Our tip: walk, don’t run, over to the Exchanges, but make sure you do do it before the year ends. The deadline to enroll is December 15th if you want your plan to start as early as possible (January 1st 2014).

So there’s no rush to enroll but here’s what you should make sure to do before open enrollment closes:

Early October – Determine whether you need to get coverage through the Exchange.

Not everyone does. If you already have coverage through your employer or Medicare, you don’t need to sign up for the Exchange. After all, the idea isn’t to get everyone on the Exchanges, it’s to give everyone an option. So if you’re one of those people who has an incredibly expensive plan, are uninsured, or you’ve been denied coverage because you’re sick, this is for you. Otherwise, this might be something to skip.

Not really sure? Read about how you can benefit from the insurance exchange or the penalty for having no insurance

Late October – Start shopping for plans & gathering the info you need.

If you’ve decided you want to buy coverage from the Exchanges, click on over to www.healthcare.gov to start. You’ll be able to enter your income information too to see if you’re eligible for either a premium subsidy or assistance with co-pays & co-insurance.

November – Do your final comparison and enroll.

Before you choose a plan, always make sure you understand the cost sharing and limitations. Fortunately, the health reform act makes this much easier by introducing standardized tiers of plans (Bronze, Silver, Gold, & Platinum) so you can compare across these plans.

You can breathe a sigh of relief that all the plans on the Exchanges must cover a list of basic “essential health benefits”. But you’ll want to check whether your plan has a provider network and that all of your current doctors and hospitals are part of that network.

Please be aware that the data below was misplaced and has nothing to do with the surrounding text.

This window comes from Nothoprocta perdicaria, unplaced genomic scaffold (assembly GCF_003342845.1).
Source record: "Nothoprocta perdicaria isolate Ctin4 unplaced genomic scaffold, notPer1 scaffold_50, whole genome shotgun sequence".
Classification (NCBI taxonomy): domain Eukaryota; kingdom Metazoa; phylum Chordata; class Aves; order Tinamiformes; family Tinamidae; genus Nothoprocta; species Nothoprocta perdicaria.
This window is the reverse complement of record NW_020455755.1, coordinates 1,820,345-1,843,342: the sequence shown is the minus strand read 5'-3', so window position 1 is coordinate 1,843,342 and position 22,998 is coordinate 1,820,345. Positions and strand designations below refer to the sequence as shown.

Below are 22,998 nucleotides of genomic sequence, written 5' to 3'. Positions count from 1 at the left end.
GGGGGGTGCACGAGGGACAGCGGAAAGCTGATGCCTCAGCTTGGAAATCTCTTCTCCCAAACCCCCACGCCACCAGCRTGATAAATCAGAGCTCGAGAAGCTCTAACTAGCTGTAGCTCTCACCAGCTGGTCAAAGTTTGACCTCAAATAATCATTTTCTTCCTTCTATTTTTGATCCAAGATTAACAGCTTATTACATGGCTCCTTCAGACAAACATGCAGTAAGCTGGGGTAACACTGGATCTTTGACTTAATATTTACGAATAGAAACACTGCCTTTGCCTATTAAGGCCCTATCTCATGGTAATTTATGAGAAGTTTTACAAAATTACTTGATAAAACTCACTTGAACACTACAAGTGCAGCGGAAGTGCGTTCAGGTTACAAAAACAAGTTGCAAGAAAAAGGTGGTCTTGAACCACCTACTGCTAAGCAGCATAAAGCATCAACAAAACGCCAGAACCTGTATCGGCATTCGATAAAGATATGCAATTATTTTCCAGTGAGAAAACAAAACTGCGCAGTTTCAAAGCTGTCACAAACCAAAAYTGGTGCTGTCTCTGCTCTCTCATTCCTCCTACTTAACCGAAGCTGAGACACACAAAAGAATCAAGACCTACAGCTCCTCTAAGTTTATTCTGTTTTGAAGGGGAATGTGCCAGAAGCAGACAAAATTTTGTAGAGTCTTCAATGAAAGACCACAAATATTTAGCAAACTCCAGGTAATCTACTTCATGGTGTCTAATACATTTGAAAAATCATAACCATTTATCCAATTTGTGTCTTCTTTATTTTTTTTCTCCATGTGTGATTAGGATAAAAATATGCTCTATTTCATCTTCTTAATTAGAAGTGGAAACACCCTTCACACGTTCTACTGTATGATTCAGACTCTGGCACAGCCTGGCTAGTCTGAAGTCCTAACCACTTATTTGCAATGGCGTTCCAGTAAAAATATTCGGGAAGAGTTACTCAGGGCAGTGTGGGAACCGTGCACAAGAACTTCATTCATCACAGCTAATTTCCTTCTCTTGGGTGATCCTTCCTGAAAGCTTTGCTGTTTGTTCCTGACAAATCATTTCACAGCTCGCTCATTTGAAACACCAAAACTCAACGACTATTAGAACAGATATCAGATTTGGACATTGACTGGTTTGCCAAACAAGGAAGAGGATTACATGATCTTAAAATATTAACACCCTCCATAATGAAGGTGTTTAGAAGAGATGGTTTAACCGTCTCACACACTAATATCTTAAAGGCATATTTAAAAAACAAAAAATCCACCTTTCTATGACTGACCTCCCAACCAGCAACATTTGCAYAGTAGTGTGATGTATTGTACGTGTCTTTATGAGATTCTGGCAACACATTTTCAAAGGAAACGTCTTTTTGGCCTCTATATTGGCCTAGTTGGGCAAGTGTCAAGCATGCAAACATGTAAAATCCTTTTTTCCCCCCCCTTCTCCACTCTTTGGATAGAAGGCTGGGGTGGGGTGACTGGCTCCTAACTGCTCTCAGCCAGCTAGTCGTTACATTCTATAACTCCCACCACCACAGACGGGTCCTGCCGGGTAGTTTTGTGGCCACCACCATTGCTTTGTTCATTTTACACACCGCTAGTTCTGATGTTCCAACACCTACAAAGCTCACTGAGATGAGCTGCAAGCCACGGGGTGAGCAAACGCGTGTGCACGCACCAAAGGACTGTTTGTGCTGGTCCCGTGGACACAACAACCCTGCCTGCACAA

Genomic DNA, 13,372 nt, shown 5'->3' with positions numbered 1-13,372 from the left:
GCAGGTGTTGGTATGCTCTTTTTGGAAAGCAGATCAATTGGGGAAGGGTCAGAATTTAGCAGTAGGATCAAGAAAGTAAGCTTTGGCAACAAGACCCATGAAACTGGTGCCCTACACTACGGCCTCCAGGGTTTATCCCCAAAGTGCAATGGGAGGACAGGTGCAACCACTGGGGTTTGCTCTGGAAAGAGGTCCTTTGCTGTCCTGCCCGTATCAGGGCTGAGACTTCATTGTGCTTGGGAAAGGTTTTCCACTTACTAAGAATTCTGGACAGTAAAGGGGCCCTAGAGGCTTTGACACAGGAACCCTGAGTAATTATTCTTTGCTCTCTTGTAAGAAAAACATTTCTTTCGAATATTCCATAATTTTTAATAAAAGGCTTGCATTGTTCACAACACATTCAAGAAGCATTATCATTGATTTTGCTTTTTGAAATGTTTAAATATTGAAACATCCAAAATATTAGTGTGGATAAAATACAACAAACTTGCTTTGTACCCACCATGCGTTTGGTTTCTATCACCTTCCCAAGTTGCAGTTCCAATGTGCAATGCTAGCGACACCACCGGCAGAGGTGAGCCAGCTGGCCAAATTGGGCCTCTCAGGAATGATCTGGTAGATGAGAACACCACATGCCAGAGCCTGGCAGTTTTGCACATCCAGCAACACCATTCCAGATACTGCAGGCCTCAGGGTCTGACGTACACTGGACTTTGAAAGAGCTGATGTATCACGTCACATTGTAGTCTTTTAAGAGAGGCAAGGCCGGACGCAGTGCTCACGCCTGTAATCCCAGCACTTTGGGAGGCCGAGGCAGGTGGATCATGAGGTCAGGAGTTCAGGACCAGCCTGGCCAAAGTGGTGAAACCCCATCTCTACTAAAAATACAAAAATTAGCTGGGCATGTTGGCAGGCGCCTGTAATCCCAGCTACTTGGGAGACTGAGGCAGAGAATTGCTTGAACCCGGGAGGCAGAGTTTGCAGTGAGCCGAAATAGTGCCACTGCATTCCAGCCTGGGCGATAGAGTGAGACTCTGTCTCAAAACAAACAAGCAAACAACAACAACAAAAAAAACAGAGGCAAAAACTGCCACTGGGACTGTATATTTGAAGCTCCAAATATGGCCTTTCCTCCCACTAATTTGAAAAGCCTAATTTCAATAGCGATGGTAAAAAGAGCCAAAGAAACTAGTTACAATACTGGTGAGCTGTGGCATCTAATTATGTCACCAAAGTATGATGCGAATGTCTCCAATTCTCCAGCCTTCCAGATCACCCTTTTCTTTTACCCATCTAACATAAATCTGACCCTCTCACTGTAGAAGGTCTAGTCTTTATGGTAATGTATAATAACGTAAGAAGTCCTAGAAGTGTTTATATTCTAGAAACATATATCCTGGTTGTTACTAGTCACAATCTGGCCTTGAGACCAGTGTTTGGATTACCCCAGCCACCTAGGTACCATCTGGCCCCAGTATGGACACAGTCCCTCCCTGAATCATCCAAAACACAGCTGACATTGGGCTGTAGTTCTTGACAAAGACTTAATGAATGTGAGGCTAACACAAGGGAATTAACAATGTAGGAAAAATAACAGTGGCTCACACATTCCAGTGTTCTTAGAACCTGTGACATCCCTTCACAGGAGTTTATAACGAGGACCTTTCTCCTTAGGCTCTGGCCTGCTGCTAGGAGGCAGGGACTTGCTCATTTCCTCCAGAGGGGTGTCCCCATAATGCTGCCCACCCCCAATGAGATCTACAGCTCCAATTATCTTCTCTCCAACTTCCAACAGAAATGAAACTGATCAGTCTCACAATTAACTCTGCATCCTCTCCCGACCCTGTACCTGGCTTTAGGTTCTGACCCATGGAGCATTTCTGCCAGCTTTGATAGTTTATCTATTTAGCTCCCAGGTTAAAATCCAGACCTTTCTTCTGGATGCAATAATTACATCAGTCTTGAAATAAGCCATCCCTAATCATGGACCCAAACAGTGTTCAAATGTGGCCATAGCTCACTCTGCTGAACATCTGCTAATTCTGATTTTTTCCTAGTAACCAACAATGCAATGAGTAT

When you think you’ve found the plan you want, complete your enrollment online or over the phone. While the deadline isn’t until December 15th, you’ll be glad you got it out of the way before the holidays.

December – Kick back and relax!

Congrats, you just completed enrolling in a new health plan. And just as an epilogue…

January – Starting using your new plan.

February & March – Enroll (for real this time!) if you missed your chance earlier on.

Since it’s the first year for this Exchange business, there is a grace period through March 31st. But beware, next year the deadline is December 15th, period. That means you will be unable to purchase insurance until the next open enrollment in October 2014.

Ready? Set… walk!

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hosptial-hall

2014: What’s the Penalty for Not Having Health Insurance?

By 2014, it’s required that all Americans have some form of health insurance coverage. If you don’t, you will probably have to pay a fine. While that sounds scary, most people are surprised to learn how much they’d actually owe. But before you get excited about skipping out on coverage to save money, make sure you know what you could be missing out on (and what could cost you more in the long run).

How much is the penalty?

The fee for not having health insurance in 2014 will be whatever is higher for you: $95 or 1% of your household income. In 2015, it increases to $325 and by 2016 it will be $695. And if you have kids and don’t insure them, the fine is $47.50 per child.

Who has to pay the penalty?

Pretty much everyone is subject to the penalty, except for a few groups. Some examples of exceptions are:

  • If your income is below the threshold for filing taxes
  • You would be eligible for Medicaid but your state isn’t expanding the program to be available to you